What is the story in Syria?  We kill a couple hundred folks with cruise missiles to avenge a few dozen folks killed with poison gasses and, what?  Do the citizens of Syria really need yet another foreign power lobbing explosives into their country?  The only argument I hear is that Assad crossed a line and now we have to show him what for.  But this sounds like an 18th century aristocrat vowing to defend his honor after an insult.  It's sort of emotionally satisfying -- take that, asshole! -- but where does it get us except further mired in yet another foreign conflict we have not hope of making better?  We look back and criticize the major powers in 1914 for getting involved in the constant squabbles in the Balkans but do the same thing in the Middle East, the 21st century's Balkans.

American Tribal Warfare: Red Tribe v. Blue Tribe

I often observe that American politics have become tribal.  It is an unfortunate human tendency to divide up into groups and then decide that some other group over there is really, really awful and an existential threat to your own group.  This is where I see politics today.  Sure, there are still real policy disagreements, but these can shift so much one has to wonder if people are taking a position based on real, rational evaluation or simply because the rival tribe has taken the opposite position.  Just look at shifting red/blue attitudes on Russia.  The Left hated drone strikes under GWB but have gone silent on them with Obama, despite Obama actually ordering more of them.   Republicans denounce Obama's executive orders on immigration as unconstitutional but welcome them from Trump.  Policy issues are no longer things to be solved, but are merely props to generate outrage and over which to score points in the left-right tribal warfare.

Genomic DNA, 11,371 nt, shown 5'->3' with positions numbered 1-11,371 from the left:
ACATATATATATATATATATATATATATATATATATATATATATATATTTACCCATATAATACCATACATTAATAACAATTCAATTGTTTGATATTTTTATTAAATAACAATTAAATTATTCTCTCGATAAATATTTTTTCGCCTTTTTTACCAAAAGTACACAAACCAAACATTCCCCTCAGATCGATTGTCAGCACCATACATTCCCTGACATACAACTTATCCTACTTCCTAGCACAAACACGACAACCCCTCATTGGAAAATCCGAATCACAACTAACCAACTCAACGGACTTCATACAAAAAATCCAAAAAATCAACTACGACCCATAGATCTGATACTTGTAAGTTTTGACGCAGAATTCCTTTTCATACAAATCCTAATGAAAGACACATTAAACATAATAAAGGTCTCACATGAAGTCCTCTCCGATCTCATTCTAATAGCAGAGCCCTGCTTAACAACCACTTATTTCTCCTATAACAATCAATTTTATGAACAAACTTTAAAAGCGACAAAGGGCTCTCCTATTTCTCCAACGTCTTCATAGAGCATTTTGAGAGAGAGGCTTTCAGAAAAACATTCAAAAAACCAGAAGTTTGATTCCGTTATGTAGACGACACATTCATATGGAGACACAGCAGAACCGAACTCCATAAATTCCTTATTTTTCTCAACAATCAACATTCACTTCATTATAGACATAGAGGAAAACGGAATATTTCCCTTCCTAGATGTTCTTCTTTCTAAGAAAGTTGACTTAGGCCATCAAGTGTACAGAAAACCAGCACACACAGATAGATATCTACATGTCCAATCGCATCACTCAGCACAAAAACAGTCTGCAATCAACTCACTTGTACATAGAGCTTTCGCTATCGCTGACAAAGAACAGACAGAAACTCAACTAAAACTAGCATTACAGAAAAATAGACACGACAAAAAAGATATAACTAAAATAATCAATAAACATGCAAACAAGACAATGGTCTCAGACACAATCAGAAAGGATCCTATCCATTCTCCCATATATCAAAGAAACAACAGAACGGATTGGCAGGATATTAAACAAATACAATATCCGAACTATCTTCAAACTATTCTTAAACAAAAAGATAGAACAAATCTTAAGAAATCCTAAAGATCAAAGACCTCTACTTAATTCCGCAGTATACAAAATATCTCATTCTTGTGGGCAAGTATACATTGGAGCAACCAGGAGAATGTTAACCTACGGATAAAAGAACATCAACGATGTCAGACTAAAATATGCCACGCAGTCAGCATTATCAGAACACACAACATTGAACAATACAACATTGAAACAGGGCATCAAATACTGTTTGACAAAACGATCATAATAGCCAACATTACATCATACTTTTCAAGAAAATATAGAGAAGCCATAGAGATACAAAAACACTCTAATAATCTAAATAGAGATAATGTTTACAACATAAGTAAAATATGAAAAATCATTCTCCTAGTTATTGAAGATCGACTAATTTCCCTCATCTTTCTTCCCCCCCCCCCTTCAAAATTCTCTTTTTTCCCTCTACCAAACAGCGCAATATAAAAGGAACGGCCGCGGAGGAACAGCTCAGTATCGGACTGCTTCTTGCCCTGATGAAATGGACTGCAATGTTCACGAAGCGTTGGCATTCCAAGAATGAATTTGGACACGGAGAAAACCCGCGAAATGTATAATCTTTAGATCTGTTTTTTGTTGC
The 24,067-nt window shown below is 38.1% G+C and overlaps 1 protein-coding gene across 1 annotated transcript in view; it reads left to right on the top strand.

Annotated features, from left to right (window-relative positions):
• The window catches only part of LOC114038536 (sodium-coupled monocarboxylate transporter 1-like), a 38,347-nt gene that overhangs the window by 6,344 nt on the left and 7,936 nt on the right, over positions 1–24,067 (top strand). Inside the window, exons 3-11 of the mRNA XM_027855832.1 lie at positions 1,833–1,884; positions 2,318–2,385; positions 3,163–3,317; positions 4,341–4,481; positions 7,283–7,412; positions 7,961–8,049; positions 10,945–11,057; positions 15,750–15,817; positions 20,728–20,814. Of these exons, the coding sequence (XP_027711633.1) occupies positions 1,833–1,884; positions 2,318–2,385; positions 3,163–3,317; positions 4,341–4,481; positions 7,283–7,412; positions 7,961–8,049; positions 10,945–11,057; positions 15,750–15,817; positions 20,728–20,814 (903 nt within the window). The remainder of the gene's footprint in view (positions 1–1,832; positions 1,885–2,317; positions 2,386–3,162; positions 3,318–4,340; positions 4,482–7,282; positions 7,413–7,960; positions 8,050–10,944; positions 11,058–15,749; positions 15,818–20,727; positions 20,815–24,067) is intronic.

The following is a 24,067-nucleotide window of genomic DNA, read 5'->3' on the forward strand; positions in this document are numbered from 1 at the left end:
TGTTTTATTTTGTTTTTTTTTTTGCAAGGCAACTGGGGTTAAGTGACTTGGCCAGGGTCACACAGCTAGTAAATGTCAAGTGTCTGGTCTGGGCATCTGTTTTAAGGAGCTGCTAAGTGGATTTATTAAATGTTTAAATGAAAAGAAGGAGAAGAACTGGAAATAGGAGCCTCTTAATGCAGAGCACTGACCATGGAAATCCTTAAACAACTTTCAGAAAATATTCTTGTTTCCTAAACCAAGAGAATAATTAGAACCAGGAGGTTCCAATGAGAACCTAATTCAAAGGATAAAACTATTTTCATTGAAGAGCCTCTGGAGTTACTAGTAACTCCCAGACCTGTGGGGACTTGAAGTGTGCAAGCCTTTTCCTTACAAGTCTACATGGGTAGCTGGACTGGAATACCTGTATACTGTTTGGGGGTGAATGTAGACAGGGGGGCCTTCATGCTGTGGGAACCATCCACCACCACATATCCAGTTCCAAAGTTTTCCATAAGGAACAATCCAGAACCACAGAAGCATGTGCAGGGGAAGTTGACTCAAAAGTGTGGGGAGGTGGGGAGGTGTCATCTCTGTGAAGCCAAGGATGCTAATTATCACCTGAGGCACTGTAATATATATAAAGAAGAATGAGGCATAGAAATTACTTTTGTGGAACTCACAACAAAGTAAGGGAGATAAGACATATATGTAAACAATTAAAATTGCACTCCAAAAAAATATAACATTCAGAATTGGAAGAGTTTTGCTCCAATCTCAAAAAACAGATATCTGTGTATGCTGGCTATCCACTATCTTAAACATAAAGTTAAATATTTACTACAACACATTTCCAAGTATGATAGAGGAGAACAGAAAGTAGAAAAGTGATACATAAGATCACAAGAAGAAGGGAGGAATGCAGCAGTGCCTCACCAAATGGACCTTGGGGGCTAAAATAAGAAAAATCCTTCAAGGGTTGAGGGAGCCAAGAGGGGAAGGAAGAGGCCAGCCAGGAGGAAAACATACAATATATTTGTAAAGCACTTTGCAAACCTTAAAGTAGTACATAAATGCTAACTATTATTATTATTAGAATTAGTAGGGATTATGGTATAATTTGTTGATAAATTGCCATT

This post from Warden at Ace of Spades, which is  being greeted with cheers on the Right, is the best example I have seen in a while of political tribal warfare:

This same indifference that helped Trump carry the election has continued into the early days of his administration. With it comes a refreshingly freeing state of mind. Personally, I don't feel in any way responsible for Trump, nor do I feel compelled to defend him against attack.

Why? Because I voted for retribution.

"He's think-skinned and petty!" shrieks the left. "He takes everything personally!"

Good, I say. I want him to take attacks personally and deal out payback. I know I won't be the target, you will be.

"He's unpresidential! He'll destroy the integrity of the office!"

No, that's already happened. Remember, you elected a shit-talking jackass who takes selfies at state funerals when he's not giving stealth middle fingers to his opponents during debates. There is no dignity of the office, not after Clinton and Obama.

"He's a narcissist! He's got totalitarian impulses!"

Yes, he's basically a mirror version of Obama. Except now, he'll be working for what I want. The end justifies the means. You taught me that

....

I literally don't care what Donald Trump does because nothing he can do is worse than what they've already done.

Donald Trump isn't the bully; he only insults and abuses people in power who have attacked him. They're the fucking bullies. The left, with their smears, their witch hunts, their slanders, their insults, their riots, their violence, and their weaponizing of the federal bureaucracy.